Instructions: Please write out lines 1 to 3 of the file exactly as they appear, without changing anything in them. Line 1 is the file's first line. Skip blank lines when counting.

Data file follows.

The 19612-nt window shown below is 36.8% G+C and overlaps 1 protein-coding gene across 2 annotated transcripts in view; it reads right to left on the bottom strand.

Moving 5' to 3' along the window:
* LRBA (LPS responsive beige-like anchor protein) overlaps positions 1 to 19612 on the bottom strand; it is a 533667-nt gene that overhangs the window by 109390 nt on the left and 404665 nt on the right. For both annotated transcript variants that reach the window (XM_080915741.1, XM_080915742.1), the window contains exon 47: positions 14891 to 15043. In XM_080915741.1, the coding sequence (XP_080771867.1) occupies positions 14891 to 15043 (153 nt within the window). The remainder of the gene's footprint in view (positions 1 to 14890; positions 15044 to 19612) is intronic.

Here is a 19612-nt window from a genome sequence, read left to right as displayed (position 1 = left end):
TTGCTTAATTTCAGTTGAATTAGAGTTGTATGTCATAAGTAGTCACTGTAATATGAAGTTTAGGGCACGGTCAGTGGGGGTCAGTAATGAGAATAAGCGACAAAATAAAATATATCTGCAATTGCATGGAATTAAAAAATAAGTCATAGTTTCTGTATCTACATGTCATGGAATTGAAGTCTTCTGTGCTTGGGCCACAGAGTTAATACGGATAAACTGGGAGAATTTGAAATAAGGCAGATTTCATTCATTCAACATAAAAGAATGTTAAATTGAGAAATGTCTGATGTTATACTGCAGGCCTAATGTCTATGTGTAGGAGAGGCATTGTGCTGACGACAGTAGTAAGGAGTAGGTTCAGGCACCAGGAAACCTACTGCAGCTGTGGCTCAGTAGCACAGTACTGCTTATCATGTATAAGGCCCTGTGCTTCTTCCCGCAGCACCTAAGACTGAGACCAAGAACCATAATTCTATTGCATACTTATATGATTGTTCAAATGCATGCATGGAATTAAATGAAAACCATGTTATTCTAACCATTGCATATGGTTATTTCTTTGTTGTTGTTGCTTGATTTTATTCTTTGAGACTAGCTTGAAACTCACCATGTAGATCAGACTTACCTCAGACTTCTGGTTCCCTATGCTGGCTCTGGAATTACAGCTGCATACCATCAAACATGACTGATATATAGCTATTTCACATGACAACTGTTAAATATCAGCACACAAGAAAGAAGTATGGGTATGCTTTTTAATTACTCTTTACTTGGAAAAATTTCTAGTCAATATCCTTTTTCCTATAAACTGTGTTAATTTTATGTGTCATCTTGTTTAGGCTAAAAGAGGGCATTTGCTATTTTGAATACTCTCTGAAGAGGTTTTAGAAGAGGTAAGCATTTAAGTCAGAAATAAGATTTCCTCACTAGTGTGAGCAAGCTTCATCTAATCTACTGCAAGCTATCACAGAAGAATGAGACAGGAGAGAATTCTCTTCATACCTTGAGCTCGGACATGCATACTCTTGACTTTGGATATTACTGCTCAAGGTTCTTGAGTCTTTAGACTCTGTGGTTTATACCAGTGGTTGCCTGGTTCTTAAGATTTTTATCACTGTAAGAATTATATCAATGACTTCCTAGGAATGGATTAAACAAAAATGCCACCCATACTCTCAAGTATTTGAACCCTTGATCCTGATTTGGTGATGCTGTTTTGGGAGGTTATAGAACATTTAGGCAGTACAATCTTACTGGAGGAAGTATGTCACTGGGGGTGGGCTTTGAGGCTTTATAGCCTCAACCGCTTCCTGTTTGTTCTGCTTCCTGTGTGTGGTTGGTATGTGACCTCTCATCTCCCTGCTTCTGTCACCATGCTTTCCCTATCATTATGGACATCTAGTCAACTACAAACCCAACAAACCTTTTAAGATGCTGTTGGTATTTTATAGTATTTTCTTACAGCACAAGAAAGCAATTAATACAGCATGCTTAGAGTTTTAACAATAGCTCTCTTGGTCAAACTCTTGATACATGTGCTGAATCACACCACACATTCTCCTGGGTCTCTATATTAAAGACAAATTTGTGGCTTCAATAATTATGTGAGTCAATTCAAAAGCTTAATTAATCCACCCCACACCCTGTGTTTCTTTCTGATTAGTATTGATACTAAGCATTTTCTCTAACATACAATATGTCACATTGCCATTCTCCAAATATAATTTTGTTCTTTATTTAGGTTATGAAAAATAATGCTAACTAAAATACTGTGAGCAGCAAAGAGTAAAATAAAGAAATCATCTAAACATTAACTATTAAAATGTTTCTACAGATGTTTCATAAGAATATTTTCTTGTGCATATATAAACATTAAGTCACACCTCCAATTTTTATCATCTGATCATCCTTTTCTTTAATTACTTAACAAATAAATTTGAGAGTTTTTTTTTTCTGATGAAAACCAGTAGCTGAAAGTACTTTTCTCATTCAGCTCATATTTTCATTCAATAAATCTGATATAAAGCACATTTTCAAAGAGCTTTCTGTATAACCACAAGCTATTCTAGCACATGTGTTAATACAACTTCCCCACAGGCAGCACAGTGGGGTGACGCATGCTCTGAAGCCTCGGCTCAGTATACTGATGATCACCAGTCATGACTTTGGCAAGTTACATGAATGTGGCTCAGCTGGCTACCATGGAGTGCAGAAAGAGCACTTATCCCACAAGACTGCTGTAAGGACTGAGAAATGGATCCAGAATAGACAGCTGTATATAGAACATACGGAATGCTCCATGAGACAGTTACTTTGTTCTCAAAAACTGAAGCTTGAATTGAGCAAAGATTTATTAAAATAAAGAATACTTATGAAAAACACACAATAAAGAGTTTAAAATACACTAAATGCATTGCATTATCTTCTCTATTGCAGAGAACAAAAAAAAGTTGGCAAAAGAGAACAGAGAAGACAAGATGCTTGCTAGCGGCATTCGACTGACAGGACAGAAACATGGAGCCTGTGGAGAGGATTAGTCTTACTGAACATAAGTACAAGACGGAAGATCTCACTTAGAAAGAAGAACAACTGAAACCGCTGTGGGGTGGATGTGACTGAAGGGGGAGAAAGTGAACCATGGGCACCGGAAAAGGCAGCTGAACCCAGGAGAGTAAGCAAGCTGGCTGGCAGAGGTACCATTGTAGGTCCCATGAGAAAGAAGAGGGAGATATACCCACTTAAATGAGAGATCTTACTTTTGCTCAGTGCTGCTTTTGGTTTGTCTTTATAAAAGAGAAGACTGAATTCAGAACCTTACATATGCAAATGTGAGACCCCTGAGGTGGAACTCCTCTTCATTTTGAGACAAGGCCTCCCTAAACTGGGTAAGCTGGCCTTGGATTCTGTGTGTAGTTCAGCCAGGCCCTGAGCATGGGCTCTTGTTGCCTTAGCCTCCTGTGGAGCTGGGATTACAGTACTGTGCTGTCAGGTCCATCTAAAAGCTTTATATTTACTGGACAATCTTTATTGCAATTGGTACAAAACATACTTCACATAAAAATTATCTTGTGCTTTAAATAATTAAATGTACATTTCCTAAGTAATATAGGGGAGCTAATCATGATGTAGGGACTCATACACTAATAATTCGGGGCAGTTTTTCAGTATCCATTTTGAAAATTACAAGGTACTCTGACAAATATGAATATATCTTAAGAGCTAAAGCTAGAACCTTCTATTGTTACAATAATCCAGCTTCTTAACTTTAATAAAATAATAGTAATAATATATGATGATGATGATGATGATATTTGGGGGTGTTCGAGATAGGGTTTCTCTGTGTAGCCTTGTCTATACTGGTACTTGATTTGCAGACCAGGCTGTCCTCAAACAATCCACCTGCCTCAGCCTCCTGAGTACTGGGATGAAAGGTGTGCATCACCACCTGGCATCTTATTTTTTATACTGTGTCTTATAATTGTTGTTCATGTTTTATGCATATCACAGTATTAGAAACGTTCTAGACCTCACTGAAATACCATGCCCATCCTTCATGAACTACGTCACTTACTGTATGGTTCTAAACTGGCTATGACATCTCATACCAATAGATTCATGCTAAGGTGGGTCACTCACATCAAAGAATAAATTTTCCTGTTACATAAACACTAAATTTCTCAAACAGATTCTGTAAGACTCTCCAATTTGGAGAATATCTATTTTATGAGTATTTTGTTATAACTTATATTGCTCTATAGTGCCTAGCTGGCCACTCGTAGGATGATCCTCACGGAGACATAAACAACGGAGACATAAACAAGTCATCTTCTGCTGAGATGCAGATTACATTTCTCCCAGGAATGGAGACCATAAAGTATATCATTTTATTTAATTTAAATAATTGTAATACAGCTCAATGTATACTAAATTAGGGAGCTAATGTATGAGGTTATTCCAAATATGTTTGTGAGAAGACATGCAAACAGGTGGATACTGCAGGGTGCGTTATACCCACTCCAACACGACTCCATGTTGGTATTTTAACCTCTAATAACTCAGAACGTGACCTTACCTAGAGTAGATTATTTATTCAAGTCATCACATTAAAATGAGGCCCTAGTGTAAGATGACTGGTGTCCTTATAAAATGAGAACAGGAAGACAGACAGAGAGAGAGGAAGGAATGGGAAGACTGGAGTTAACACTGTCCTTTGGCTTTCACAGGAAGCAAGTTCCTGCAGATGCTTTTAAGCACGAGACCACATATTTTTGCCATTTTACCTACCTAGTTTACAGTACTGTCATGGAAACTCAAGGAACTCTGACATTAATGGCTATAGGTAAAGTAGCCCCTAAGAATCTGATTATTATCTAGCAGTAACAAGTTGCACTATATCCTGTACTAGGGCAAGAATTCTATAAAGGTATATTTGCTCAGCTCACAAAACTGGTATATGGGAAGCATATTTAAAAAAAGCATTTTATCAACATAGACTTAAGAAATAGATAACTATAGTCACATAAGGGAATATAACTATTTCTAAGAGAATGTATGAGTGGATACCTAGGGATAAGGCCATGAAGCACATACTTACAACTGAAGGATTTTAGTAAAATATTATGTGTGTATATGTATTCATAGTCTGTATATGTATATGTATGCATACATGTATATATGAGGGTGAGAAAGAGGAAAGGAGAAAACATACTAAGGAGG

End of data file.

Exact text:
The 19612-nt window shown below is 36.8% G+C and overlaps 1 protein-coding gene across 2 annotated transcripts in view; it reads right to left on the bottom strand.

Moving 5' to 3' along the window:
* LRBA (LPS responsive beige-like anchor protein) overlaps positions 1 to 19612 on the bottom strand; it is a 533667-nt gene that overhangs the window by 109390 nt on the left and 404665 nt on the right. For both annotated transcript variants that reach the window (XM_080915741.1, XM_080915742.1), the window contains exon 47: positions 14891 to 15043. In XM_080915741.1, the coding sequence (XP_080771867.1) occupies positions 14891 to 15043 (153 nt within the window). The remainder of the gene's footprint in view (positions 1 to 14890; positions 15044 to 19612) is intronic.